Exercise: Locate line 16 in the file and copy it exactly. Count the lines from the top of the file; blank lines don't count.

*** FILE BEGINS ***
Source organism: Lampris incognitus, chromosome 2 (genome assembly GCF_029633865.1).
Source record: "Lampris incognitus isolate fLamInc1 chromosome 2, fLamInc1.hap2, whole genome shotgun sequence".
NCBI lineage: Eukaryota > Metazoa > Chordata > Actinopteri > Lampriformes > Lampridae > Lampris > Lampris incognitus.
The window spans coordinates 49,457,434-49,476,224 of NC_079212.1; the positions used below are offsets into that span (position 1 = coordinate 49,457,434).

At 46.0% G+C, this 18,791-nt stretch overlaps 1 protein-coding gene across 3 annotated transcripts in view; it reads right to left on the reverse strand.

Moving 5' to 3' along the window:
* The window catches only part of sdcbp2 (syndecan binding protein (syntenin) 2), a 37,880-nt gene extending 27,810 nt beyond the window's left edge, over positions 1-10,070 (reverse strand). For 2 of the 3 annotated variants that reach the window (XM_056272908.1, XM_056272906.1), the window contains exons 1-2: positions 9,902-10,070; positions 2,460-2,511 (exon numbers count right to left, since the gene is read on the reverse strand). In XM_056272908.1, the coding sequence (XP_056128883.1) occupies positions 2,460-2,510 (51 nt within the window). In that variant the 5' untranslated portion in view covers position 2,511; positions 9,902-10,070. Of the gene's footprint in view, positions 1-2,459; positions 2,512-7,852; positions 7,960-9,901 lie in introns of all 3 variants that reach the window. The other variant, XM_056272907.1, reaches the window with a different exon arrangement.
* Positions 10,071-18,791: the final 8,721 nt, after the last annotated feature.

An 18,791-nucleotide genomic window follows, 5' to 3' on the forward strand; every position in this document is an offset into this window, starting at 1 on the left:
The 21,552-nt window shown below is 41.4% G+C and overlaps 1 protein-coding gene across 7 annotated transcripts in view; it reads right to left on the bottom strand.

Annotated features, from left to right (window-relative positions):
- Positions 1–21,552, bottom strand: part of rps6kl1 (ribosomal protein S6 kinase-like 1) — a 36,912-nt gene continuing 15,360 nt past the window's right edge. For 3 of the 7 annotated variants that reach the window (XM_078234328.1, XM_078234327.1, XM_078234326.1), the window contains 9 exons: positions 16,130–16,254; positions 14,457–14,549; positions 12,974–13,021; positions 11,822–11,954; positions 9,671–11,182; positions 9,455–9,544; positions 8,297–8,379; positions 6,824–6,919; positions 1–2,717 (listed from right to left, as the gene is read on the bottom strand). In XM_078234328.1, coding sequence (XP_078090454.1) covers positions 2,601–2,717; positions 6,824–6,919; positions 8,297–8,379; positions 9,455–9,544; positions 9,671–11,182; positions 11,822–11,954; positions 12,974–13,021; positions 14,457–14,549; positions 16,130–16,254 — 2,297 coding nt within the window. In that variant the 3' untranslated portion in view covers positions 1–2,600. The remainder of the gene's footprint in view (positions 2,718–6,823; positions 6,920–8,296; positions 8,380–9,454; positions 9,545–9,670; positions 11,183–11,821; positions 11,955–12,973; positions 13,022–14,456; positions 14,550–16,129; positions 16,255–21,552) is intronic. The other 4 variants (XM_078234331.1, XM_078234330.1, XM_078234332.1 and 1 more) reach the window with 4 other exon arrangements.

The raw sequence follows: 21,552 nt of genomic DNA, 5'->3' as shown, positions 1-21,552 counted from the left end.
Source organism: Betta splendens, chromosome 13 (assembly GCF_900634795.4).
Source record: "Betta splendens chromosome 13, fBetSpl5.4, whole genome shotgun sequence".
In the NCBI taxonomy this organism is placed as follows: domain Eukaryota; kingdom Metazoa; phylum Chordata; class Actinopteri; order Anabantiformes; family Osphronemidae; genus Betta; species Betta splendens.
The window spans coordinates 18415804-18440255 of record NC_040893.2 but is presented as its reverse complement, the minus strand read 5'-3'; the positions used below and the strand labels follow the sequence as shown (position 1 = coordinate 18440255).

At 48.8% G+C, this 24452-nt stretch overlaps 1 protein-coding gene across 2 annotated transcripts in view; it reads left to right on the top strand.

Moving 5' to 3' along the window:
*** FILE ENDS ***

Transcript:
In the NCBI taxonomy this organism is placed as follows: domain Eukaryota; kingdom Metazoa; phylum Chordata; class Actinopteri; order Anabantiformes; family Osphronemidae; genus Betta; species Betta splendens.